- is everything alright?
- is there is an issue coming?
- is there already an issue?
These coarse statements of course are derived from the metric value and its behaviour over time, but they provide information absolutely sufficient to describe the current and historic health of the system according to this obviously important metric, which, what we think, is the level of detail necessary to adequately describe quality of service.
Taking the same example, higher-order semantics indicating health per metric, could be something like:
As simple as this, when you consider the whole monitored environment as a highlyDynamic Graph (a concept in the context of monitoring that we will explain through more upcoming blog posts), based on how parts of the system are currently related to each other, a whole hierarchy of decisions can be made on health statements like that. Should the overall health be no good, you can drill down one level after another, down to the lowest metric that indicated a severe issue. That’s the time where you need the numbers, ideally together with the meta data described above.
But sadly, this is a hypothetical example. Literally none of the systems being monitored provide semantics for their metrics themselves. One should be happy with the fact that most of the modern systems are being built with observability in mind, though the quality of metrics they provide can and should be questioned. But knowing that semantics are not provided by observed systems, all the more surprising and disappointing it is that most of the monitoring tools simply ignore this fact. They either opt out to blind data crunching on numbers, not providing any meaning to outliers and changes they detect, or they just more nicely present metrics to the human observer, confining themselves with alerting based on thresholds. The better ones codify these semantics implicitly in plugins, mixing them up with alerts based on them.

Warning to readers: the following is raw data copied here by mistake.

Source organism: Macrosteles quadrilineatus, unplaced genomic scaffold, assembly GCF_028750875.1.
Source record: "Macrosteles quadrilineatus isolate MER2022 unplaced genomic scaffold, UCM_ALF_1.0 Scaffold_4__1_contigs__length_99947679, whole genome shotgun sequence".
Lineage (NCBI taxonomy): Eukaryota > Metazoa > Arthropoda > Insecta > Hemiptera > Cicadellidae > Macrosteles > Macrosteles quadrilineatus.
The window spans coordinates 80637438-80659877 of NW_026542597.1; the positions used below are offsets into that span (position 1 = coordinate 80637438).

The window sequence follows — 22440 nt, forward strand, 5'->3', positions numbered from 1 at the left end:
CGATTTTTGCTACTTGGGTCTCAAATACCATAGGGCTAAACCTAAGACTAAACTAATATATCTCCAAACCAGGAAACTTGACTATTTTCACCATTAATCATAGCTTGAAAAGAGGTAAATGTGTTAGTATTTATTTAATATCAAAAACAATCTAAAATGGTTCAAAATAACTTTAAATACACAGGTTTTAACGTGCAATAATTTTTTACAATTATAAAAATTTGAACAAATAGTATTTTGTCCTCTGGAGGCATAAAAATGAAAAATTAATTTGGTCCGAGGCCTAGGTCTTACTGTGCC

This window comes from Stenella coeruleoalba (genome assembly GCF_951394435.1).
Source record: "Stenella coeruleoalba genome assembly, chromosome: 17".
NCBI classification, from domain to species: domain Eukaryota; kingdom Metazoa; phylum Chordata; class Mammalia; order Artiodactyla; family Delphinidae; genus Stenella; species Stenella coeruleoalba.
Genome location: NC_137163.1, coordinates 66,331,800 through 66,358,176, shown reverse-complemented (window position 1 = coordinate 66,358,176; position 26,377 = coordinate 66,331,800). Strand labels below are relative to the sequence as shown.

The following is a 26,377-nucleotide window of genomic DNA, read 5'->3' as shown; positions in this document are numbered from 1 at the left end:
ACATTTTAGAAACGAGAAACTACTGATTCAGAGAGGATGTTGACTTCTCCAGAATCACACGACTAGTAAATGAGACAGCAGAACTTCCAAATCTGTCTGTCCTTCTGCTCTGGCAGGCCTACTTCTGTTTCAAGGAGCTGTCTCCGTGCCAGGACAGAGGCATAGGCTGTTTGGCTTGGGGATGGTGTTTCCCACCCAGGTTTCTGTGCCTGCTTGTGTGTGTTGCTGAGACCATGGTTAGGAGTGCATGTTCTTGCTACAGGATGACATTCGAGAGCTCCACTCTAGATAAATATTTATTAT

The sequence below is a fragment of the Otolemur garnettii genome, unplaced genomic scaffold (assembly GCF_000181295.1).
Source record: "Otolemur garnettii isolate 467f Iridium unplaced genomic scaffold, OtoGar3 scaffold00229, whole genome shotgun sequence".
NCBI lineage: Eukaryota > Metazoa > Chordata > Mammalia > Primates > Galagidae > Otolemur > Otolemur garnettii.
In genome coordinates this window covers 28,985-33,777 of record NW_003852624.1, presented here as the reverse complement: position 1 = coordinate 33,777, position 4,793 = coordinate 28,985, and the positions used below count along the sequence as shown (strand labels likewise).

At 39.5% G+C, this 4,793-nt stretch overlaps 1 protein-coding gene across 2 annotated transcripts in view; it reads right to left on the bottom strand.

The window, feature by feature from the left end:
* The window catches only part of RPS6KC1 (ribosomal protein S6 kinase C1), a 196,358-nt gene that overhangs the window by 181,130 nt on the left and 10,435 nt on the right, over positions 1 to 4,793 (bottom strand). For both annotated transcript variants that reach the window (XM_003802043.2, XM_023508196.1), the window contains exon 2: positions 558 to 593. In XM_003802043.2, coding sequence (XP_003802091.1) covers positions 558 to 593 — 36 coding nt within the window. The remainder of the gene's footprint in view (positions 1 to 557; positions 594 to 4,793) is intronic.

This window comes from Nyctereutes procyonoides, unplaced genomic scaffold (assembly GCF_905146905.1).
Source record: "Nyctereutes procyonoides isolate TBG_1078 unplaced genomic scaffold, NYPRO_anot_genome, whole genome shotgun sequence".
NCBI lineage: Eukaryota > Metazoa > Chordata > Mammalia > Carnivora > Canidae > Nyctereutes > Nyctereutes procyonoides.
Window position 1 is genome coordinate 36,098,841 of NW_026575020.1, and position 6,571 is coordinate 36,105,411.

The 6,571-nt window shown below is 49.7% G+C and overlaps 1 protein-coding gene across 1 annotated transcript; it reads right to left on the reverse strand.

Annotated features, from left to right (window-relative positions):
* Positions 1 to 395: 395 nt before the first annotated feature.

None of these approaches goes deep enough to fill the gap of missing semantics. ButInstana does fill this gap. Our knowledge base is designed from the beginning to describe metrics semantically, to collect and process them based on their type and relevance, to derive hierarchical health statements based on their behaviour and to provide just enough informantion during sunshine periods and in times of trouble to identify and fix the issue.
We believe that in the world of modern monitoring, with new technologies and frameworks appearing every day, various and unpredictable mixes of technologies, continuous delivery and DevOps approach, throw-away infrastructures and infrastructure abstraction through virtual resource management, a clear dynamic semantical model is essential. Adding semantics to metrics and deriving coarse health statements is just one part of how we model this world in our product, but there is a lot more, so stay tuned – in further posts we will introduce more concepts that we consider missing and extremely helpful.
The number of technologies we support based on our model is rapidly growing. Check out our demo application and give us your feedback: